Tuesday, January 17, 2012

Reconsidering Kevin Smith: Red State (The Movie)

Over the course of the last couple of years, some friends have mine have spent a whole lot of time and their own money making a movie called “Dead Weight.”

Maybe it’s because it rhymes with “Red State,” but I find that “Weight” and “State” are linked, in some small way, in my mind.

There are a few obvious things that tie them together. Both are horror movies, and both are low-budget, and shot digitally.

Of course, low budget is a relative term as I’ve heard “State” came in somewhere between 2.5 and 4 million dollars, and I’m fairly certain the cost of “Weight” didn’t even make it to five digits.

Both movies were/are being released independent of any studio, with the creators footing the bill and getting the movies into the world on their own dime.

And it’s here, of course, where they part ways again.

My friends have, if I remember it all correctly, a blog, and a Facebook page, and I think that’s it. They might have 100 followers on Facebook, or perhaps as many as 500.

Kevin Smith, on the other hand…

Well, that’s where it gets interesting. Kevin Smith took a DIY approach to “Red State,” right up until he didn’t. He got his venues set up, and he took the film on the road himself. But here, of course, is the rub.

Kevin Smith can charge thousands of people fifty bucks or more to see his movie… as long as it comes with a free Q and A afterwards.

My friends… can’t. It just isn’t going to happen. Even if they booked a local theater, and told every single one of their friends to show up? Their friends aren’t going to cough up fifty bucks to see their movie, or to see them talk about it afterwards.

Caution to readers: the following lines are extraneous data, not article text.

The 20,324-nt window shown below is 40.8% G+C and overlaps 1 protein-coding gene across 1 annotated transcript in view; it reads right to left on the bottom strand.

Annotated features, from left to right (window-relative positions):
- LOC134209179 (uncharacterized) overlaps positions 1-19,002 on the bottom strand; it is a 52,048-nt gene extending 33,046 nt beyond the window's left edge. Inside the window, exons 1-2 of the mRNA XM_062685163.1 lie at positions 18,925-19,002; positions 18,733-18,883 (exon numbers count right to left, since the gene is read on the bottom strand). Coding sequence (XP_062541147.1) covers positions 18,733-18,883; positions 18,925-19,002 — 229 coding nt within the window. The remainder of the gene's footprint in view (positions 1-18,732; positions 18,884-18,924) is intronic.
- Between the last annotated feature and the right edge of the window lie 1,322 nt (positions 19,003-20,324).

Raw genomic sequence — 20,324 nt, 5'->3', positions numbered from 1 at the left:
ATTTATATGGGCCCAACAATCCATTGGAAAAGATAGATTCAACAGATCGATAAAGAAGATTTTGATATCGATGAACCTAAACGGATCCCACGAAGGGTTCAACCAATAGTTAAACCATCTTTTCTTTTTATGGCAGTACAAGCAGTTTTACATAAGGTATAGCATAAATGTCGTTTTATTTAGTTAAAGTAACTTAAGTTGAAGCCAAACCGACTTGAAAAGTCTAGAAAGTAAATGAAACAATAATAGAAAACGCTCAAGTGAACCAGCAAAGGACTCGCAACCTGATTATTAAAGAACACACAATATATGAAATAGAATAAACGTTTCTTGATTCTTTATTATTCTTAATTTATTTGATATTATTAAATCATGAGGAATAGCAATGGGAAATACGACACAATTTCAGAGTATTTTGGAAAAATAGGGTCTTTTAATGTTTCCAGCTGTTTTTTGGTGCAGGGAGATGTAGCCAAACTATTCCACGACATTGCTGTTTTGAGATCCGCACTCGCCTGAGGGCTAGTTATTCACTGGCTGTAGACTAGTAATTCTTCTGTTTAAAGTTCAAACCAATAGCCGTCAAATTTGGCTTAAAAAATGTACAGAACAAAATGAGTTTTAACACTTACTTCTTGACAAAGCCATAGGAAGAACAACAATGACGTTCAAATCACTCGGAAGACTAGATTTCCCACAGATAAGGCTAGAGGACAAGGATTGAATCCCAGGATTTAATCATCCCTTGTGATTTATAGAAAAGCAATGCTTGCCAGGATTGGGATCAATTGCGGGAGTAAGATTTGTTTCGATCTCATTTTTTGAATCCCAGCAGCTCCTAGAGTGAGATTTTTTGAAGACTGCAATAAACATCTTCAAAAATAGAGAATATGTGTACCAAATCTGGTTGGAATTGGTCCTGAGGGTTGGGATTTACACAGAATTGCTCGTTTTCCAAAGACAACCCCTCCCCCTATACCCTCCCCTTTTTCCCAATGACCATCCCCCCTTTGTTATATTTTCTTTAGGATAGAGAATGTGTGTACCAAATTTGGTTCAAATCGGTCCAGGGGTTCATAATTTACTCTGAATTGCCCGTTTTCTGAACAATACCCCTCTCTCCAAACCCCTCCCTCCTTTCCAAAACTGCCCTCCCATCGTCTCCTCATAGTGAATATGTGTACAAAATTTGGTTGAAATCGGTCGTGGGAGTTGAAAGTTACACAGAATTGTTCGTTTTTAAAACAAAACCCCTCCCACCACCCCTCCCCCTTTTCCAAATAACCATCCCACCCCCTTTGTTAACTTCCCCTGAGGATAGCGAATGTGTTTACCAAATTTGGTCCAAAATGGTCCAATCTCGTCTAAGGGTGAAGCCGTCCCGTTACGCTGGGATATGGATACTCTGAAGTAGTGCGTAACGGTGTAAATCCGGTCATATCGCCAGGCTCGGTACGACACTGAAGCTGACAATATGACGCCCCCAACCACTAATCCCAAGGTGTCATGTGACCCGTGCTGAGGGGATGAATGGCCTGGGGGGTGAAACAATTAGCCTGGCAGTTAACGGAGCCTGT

And after they were done taking their movie on the road? I doubt my buddies would be able to sell their flick to, say, Lionsgate.

I might be wrong about this. In fact, I hope I am. But the fact is, Kevin Smith has a big, fat, fan base now.

And my friends… don’t.

But let’s step away from all that, and go back in time a bit.

A handful of years ago, Kevin Smith announced that his next film would be a horror movie. Obviously, as a guy who usually wrote cheap comedies that did okay in theaters and then cleaned up on video, this was going to be something of a departure.

And then, something interesting happened.

Miramax, the studio that coughed up the cash for the majority of Smith’s previous films, said they weren’t interested.

Smith seemed to move on. He talked about finding alternative financing, but, well, he made “Zack and Miri” and “Clerks II,” and then he started podcasting, and that started making him so money so, you know, I kind of figured “Red State” was not just dead, but super-dead. Along with the “Clerks” cartoon, the “Clerks” cartoon movie, and a smattering of other projects Kevin had worked on over the years, but which never came together.

But no. The money was raised, and Kevin made the movie, and then he decided to release it himself.

You know. Up until they got an actual studio involved, and put it out on DVD in actual stores.

I’ve debated trying to talk about the film without spoiling the ending, and I can, but only to a certain extent. Because what I really think I need to talk about is how the movie does NOT end.

So, be warned, I’m going to have to give some things away here.

For maybe the first half-hour of the film, Smith manages to create a decent horror movie vibe. We get to see the bad people from the bad church, and we meet our three heroes, and credit where credit is due, Kevin doesn’t build much of a plot around them. They’re going somewhere to get some man-on-woman action.

Why gives props for this? Because Kevin seems to understand that most of what Roger Ebert calls “Dead Teenager Movies” revolve around this, but build up a cardboard plot that most audience members don’t really care about.

Of course, it also leaves us with three heroes we don’t care much about, but okay. Moving right along.

The three boys get into a car accident, and the car they hit just happens to belong to the local law enforcement, which is why anyone goes looking for them in the first place. There are subplots there, and Kevin tries to prop them up, make some of the decisions matter, but, well, they just don’t.